Cons: Like Mitchell Moses, Keary wasn't a big scorer in Fantasy last season. He averaged in the mid-20s, even excluding a 10-point cameo off the bench in his second appearance. He only managed to hit the 30-point mark twice, and both those scores included tries (worth eight points in Fantasy). His scoring will need to improve significantly this year for him to be a successful Fantasy buy.

Luke Brooks (Wests Tigers, $221,000)

Pros: The official NRL Rookie of the Year in 2014, Brooks has already been rated a future NSW Origin halfback and heads a group of promising young guns at the Wests Tigers. He's only likely to become a more dominant playmaker in his second full season in the NRL, and at $221,000 is cheap for a first-choice halfback. He's also worked hard on his defensive game, which was a major weakness last year.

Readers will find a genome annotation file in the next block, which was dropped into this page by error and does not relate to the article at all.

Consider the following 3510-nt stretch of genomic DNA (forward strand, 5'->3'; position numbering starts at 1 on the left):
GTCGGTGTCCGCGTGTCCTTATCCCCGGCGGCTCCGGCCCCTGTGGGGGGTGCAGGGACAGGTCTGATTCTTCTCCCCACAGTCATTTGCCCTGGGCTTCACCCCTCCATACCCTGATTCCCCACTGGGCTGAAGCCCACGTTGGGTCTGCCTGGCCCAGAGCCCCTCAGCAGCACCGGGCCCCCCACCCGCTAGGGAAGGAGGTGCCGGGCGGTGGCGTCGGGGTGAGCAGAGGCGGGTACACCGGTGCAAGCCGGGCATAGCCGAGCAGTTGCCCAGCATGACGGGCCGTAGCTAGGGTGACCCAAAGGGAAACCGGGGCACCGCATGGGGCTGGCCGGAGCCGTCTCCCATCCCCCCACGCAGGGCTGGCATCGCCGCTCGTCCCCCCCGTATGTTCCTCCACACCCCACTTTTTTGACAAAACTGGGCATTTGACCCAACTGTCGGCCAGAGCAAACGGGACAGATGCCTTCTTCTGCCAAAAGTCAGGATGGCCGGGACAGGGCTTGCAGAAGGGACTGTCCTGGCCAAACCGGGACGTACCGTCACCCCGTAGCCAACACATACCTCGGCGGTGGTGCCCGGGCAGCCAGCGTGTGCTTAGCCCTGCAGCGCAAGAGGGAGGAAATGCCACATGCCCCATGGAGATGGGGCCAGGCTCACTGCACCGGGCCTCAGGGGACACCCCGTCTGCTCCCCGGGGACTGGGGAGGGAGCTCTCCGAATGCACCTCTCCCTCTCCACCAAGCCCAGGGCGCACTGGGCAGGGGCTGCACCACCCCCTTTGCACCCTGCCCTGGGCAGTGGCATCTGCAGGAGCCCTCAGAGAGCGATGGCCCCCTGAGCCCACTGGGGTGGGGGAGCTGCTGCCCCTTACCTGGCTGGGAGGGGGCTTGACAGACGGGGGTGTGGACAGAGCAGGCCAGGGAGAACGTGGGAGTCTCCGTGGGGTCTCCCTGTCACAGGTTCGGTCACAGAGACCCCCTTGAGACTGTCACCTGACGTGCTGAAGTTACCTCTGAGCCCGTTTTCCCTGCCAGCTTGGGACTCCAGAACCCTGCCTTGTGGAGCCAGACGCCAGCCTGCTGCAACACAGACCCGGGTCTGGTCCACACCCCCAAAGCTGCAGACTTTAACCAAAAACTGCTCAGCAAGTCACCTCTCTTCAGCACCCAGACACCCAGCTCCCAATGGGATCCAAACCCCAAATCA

Cons: Last season, Brooks scored more than 40 Fantasy points just four times in 21 games, and three of those scores included tries. He also had four scores under 10. Defence is his biggest concern – he made 220 tackles last season but missed 116, and those missed tackles cost him a whopping -232 points over the course of the season (11 points a game). His price is based on last year's 25-point average, so unless his defence improves significantly Brooks seems a risky proposition at this stage.

Which halves will make your NRL Fantasy squad?